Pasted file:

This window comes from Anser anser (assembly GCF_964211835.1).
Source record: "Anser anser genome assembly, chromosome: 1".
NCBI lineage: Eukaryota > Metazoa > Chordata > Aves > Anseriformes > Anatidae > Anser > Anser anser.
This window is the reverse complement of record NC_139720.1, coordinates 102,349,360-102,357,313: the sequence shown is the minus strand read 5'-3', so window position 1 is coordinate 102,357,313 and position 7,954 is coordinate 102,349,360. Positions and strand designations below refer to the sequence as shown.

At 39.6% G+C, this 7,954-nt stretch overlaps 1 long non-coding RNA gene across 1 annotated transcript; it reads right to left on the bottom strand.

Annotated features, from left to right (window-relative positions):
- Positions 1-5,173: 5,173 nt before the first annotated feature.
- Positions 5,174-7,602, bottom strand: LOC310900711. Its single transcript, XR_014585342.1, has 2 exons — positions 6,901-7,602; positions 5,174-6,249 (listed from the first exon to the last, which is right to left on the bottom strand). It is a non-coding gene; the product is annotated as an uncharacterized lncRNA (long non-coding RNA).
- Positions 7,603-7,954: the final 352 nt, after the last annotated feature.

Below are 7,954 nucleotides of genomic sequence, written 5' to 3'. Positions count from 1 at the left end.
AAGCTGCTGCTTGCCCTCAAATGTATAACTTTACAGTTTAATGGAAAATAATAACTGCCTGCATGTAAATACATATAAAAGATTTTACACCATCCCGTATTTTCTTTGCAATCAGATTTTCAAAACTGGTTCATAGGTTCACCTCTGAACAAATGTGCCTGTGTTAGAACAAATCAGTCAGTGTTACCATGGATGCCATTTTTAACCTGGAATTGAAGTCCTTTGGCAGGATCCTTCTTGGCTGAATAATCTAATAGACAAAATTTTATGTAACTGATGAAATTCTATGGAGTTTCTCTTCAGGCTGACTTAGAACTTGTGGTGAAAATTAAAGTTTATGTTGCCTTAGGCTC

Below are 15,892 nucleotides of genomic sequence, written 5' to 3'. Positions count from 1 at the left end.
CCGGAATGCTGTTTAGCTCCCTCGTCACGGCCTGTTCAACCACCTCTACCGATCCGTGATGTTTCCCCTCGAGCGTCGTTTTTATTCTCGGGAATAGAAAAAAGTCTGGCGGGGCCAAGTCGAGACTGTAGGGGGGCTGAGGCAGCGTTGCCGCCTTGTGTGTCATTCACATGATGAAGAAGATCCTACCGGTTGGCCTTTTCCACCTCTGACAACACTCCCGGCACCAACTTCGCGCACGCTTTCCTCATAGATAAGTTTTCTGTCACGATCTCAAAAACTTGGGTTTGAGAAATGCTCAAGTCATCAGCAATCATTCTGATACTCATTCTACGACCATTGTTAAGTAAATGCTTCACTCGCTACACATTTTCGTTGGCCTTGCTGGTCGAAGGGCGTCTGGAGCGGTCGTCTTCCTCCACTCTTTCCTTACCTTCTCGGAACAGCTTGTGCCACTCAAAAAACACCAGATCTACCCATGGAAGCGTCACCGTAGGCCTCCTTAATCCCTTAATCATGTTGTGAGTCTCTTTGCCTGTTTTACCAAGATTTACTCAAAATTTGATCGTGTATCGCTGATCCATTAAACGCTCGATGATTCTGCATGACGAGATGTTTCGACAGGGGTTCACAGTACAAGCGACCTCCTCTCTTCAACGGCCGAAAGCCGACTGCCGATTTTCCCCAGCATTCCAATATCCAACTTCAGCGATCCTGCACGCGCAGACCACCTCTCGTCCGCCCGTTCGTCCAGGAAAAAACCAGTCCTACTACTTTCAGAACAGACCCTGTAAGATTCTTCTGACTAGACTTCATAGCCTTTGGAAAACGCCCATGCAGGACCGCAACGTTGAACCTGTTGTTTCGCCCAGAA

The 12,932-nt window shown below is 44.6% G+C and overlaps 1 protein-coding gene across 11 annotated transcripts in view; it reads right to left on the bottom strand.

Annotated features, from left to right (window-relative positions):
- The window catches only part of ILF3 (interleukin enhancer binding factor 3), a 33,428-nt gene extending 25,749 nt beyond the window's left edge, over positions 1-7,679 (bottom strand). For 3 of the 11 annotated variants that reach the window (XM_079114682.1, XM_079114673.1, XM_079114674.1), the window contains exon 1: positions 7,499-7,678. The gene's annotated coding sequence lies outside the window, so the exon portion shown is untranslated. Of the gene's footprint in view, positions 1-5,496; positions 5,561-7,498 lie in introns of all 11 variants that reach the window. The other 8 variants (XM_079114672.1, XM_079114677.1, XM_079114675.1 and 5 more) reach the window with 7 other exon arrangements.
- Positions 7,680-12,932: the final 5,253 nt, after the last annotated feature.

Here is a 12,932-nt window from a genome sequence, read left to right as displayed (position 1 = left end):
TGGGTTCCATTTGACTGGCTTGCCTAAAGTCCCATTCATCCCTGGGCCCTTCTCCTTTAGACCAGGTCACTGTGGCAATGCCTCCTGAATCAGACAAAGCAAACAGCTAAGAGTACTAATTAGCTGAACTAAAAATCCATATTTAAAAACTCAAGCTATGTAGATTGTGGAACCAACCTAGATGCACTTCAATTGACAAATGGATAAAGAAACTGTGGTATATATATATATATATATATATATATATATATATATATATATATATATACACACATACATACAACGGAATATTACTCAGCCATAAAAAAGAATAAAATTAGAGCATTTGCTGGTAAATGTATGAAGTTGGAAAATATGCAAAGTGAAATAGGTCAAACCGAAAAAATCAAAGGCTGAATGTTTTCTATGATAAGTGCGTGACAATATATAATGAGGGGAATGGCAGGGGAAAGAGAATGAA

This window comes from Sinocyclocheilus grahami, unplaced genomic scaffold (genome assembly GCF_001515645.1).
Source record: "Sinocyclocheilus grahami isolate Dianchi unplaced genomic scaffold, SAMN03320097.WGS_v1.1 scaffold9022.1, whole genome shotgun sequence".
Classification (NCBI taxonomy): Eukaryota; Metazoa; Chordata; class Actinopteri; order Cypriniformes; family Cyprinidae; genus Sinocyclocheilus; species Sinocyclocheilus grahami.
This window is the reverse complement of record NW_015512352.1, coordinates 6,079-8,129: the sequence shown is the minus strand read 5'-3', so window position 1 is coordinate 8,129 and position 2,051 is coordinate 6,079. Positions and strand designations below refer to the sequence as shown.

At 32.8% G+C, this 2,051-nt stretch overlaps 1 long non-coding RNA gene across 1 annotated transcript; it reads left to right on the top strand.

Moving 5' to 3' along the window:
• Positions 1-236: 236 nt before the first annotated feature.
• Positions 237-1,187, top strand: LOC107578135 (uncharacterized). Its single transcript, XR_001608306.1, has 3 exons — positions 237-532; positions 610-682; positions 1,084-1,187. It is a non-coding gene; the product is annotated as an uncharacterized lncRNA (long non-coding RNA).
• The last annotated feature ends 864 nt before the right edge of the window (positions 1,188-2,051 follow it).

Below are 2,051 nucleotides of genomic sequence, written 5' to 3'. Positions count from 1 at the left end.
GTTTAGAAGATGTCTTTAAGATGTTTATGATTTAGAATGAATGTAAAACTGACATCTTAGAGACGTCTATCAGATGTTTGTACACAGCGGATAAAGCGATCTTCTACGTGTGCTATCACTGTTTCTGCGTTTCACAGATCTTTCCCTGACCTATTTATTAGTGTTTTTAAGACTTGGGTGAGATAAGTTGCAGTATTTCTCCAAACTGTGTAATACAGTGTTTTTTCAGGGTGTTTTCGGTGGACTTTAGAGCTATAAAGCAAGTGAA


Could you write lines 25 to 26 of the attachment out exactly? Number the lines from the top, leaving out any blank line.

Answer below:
Moving 5' to 3' along the window:
• Positions 1-236: 236 nt before the first annotated feature.